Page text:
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Database Change Management Best Practices : Achieving an Automated App


Database Change Management Best Practices : Achieving an Automated App

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Darren Fuller
Darren Fuller
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Comments posted to this topic are about the content posted at http://www.sqlservercentral.com/columnists/DFuller/databasechangemanagementbestpracticesachievinganau.asp
Phil Parkin
Phil Parkin
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Lots of good points highlighted and looking forward to reading part 2.


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R M Buda
R M Buda
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I am a proponent of the manual scripts method (with some automation ).

Most of the drawbacks listed by the author can be summarised as "its a big hassle for the DBA". This is true in many situations, especially for some table and index changes and I am interested in seeing part 2.

For the bulk of development which is stored procs, views, functions and new tables, I use a hierarchical directory of folders sorted in the order that scripts must be applied and have a script called RunSQL which runs all the scripts.

With reference data, my RunSql script can read text files in comma delimited form and these are kept in VSS.


StefanJ
StefanJ
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I am fairly new to SQL Server and originally struggled with the manual approach but now adopt the following approach which seems to work very well for me.

I have a Business Testing environment where I simply restore the Production environment.

I then document the following so that it can be easily replicated during the Production Close.

I then use Redgate SQL Compare to update this enviroment with the changes in the Development environment. I of course scrutinise the changes carefully.

I use Redgate SQL Data Compare to update reference data tables where fields have been added.

And DTS Backup 2000 to copy all the DTS Packages.

Following Business Testing I adopt the same approach to update Production.

I save the reports and scripts created by Redgate. And back up the original DTS packages before deleting and overwriting them.



mark baekdal-145375
mark baekdal-145375
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therefore you cannot say who updated what code and when with a complete history of all changes...

making the change is not change management.


jwrichy
jwrichy
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Good layout of the common solutions. We currently use the manual approach wioth templates for stored procs and triggers. This was working until we grew to about 12 developers. Now it has become a mess since everyone is at different levels of sql scripting and some better then others. We are currently looking for a new solution and are evaluating DB Ghost as a possible solution. Any one use or heard anything about it?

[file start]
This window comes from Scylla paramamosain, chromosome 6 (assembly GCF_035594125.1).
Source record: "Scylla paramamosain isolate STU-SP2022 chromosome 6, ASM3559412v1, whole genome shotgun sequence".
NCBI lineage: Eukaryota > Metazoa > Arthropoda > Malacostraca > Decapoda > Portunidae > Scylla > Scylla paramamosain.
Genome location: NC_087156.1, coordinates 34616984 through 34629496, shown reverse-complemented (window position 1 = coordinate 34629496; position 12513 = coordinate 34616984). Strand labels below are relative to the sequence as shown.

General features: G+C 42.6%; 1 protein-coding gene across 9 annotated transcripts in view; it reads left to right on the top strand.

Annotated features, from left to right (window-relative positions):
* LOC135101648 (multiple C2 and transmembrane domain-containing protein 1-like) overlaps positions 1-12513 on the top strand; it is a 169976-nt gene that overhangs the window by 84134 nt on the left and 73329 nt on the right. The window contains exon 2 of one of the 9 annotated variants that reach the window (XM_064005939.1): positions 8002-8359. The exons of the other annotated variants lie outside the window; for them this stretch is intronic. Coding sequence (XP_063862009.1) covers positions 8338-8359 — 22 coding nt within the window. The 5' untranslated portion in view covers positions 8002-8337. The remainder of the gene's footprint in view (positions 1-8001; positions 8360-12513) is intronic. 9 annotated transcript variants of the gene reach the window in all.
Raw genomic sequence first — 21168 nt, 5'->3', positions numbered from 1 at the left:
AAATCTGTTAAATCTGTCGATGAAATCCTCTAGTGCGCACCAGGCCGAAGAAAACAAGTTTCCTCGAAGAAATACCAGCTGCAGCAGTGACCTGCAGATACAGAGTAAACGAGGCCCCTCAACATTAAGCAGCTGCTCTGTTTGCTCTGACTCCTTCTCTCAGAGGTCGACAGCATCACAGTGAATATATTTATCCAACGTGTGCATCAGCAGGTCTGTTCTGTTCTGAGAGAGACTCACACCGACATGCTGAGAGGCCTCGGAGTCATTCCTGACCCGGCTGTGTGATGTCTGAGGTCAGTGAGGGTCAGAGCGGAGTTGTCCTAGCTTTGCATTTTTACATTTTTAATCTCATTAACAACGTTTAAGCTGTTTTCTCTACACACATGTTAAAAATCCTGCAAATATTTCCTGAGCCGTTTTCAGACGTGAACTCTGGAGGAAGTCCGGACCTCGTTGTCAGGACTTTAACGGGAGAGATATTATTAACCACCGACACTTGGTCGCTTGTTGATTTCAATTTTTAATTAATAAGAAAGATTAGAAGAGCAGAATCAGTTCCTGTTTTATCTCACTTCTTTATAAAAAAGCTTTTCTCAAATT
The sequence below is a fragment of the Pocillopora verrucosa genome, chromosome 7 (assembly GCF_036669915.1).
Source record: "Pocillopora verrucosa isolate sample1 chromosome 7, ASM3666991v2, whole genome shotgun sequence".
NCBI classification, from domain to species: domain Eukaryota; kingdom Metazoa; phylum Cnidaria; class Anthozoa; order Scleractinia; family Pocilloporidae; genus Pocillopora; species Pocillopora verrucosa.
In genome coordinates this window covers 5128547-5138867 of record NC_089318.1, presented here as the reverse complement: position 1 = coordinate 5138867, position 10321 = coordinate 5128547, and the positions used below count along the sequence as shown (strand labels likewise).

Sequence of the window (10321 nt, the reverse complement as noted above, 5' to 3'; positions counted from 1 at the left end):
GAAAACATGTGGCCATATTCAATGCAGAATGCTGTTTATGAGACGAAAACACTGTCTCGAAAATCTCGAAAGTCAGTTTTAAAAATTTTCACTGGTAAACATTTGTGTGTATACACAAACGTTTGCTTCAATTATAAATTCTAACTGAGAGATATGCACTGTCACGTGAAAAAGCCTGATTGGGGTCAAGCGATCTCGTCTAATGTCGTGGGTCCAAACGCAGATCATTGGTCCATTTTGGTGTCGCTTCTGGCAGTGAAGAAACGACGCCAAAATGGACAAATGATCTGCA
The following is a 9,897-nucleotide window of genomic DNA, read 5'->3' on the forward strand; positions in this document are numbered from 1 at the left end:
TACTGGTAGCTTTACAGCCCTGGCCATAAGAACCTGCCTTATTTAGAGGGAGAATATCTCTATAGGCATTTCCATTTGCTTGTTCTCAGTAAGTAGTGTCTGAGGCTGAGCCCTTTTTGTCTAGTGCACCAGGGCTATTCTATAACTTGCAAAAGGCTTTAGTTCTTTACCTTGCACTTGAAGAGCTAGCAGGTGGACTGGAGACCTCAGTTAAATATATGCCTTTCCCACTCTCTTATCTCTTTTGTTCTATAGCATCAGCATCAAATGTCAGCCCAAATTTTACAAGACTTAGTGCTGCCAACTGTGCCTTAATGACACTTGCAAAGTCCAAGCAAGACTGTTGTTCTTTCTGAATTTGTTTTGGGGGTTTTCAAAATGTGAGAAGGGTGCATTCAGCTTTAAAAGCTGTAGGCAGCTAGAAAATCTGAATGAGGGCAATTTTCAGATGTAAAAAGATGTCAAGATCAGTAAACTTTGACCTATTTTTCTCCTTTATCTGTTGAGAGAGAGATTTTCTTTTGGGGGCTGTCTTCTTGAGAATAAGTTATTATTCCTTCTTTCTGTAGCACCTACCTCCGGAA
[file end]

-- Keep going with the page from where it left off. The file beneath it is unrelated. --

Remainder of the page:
Can't wait for part 2!

Jim





Dave Goerlich
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This looks like it's going to be a very good series of articles. I'm always looking for ways to improve how we manage database change. We are a small team, with myself (DBA and actually lead developer too), and 2 other developers. We maintain 3 separate environments (Development, Beta and Production).

Currently I am the only person responsible for any database changes - schema, stored procedures and permissions. I've implemented a fairly manual approach, but I use Visual Studio.NET with a database project to manage "groups" of changes. VS.NET also will do some automatic scripting of schema changes, but you are on your own as far as stored procedure change scripts are concerned. The drawback is that all "rollout" status of each DB project, as well as any interdependency between projects (project B requires project A be rolled out first) is all completely manual, and I track it all in an Excel spreadsheet for now.

This system is effective for our needs now, but as the team grows, I'm sure we will need to make some changes.




Dave Goerlich

Ross Environmental Services
Peter Schott
Peter Schott
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Good teaser article to have us looking forward to the next part. This really just highlights some basic methods that are currently used. Some suggestions on better alternatives will be greatly appreciated when part 2 comes along. We use a separate change-tracking/approval system right now. I look forward to seeing how it can all be integrated a little better.

-Pete Schott
Ken McNeil
Ken McNeil
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Go to www.innovartis.co.uk and get the whitepaper.
Peter Schott
Peter Schott
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That's pretty disappointing. While I like looking at new products, it's a shame that this is pretty much leading up to "Use DB Ghost". How about those of us who just don't have a good software budget? It's difficult to justify purchasing another tool (even with the ROI calculator - that is a nice touch) to management. Anyone have some best practices that don't involve purchasing a new tool? :-)

-Pete Schott
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